April 4, 2016.
from the United States District Court for the Northern
District of Illinois, Eastern Division. No. 15 C 3115 --
Jorge L. Alonso, Judge.
LEFT FIELD MEDIA LLC, Plaintiff - Appellant: Mark G.
Weinberg, Attorney, Law Office of Mark G. Weinberg, Chicago,
IL; Adele D. Nicholas, Attorney, Chicago, IL.
CITY OF CHICAGO, ELIAS VOULGARIS, Chicago Police Commander,
Defendants - Appellees: Jonathon D. Byrer, Attorney, OFFICE
OF THE CORPORATION COUNSEL, Appeals Division, Chicago, IL.
EASTERBROOK and HAMILTON, Circuit Judges, and PEPPER,
Field Media publishes Chicago Baseball, a magazine
that produces four issues over the course of a baseball
season. Copies are sold for $2 out-side Wrigley Field before
the Chicago Cubs' home games. On the day of the Cubs'
home opener in 2015, patrol officer Elias Voulgaris of
Chicago's police force saw Matthew Smerge, Left
Field's editor, selling the magazine at the corner of
Clark and Addison streets. Voulgaris told Smerge to move
across the street in order to comply with Chicago Municipal
Code 4-244-140(b), which the parties call the
Adjacent-Sidewalks Ordinance. Section 4-244-140(b) forbids
all ped-dling on the streets adjacent to Wrigley Field.
Smerge re-fused to move and was ticketed. Told that the next
step would be an arrest, Smerge then crossed the street. A
few days later Left Field sued under 42 U.S.C. § 1983,
contending that the Adjacent-Sidewalks Ordinance violates the
First Amendment, applied to the states by the Fourteenth.
the district court issued a temporary restraining order,
Chicago agreed not to enforce the Adjacent-Sidewalks
Ordinance while the district court considered Left
Field's motion for a preliminary injunction. The 2015
season ran its course, and just as the playoffs began the
district court de-clined to issue a preliminary injunction.
(N.D.Ill. Oct. 5, 2015). The 2016 season is underway, and the
Cubs are doing well on the field. Left Field hopes to do as
well on appeal.
Adjacent-Sidewalks Ordinance provides:
No person shall peddle any merchandise on the sidewalk
imme-diately adjacent to Wrigley Field; such sidewalk
consisting of the north side of Addison Street, the east side
of Clark Street, the south side of Waveland Avenue, and the
west side of Sheffield Avenue. For purposes of this
subsection (b), the term " sidewalk" shall mean
that portion of the public way extending from the pe-rimeter
of the Wrigley Field stadium structure to the street curb or
satellite picture of Wrigley Field and environs helps the
reader to understand the ordinance:
picture, Clark is on the west, Addison on the south,
Sheffield on the east, and Waveland on the north. As the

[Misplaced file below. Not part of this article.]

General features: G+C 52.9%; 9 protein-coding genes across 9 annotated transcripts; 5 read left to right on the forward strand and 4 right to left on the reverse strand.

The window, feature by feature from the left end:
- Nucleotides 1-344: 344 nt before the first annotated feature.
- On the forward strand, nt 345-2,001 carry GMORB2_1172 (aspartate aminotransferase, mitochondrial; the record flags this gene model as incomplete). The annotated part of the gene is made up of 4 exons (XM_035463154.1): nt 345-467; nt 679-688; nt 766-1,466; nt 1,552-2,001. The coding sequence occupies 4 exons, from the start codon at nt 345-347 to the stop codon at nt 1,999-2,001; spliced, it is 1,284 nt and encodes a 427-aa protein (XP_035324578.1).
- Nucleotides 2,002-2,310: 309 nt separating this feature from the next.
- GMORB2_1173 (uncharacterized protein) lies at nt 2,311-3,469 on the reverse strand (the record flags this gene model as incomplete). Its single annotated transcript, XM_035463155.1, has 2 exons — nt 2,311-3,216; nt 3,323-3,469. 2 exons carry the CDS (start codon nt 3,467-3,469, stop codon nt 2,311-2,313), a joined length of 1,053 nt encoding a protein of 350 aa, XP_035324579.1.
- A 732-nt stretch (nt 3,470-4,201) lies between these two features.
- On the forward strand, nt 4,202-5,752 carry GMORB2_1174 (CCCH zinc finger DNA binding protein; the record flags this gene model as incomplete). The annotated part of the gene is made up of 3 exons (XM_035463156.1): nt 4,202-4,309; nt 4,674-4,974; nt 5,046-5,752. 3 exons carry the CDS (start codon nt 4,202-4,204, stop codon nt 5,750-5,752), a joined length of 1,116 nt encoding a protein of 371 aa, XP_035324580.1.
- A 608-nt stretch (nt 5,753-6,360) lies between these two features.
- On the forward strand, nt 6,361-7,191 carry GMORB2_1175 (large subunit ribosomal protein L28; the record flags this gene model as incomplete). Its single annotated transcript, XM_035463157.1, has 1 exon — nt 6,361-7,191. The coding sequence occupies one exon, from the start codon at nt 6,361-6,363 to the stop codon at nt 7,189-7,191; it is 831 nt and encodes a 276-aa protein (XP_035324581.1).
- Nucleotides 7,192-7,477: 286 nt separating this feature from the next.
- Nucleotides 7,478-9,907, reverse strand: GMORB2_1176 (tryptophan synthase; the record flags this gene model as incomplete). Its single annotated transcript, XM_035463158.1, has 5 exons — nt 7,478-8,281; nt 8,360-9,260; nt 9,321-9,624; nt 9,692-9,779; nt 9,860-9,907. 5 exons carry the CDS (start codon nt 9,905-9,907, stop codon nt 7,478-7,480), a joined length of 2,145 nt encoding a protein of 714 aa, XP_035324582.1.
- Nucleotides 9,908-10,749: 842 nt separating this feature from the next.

pic-ture shows, the park is surrounded by buildings (many of
them residential), and an elevated railway (the CTA's Red
Line) is half a block to the east. The district court found
[T]he area surrounding Wrigley Field indeed creates unique
problems for the City ... . [Wrigley Field] has a " very
small foot-print" compared with other sports arenas;
most stadiums have about thirty acres of land to work with,
as opposed to Wrigley Field's three acres. The area
immediately surrounding the ball-park is bustling, with a
high density of retail establishments, rooftop businesses,
and residences. There are no vast swaths of parking lots
around Wrigley; the park is uniquely hemmed in, and the flow
of pedestrian traffic to the stadium is confined to the
public ways. The surrounding sidewalks around game times are
so congested that people often walk in the streets alongside
the sidewalks. Because of the stadium's position, a
certain portion of the sidewalk on the north side of Addison
between Clark and Sheffield is extremely narrow; only about
three people at a time can pass in that section. The location
of the CTA Addison Red Line stop contributes to the
congestion because it is so close to the east side of the
stadium. Alderman Tunney ... testified that in the three-year
period before the Adjacent-Sidewalks Ordinance was enacted in
2006, he had received complaints about peddlers and street
performers blocking the entrances to the ballpark and making
it difficult to safely walk in the area.
Field wants to take advantage of the narrow passages, so that
people who try to enter the stadium must pass someone selling
Chicago Baseball ; the other side of the street is
less crowded and so, Left Field insists, less desirable as a
place to sell magazines. But the district court ruled that
the throngs of people on narrow sidewalks justify the
ordinance, even on the ...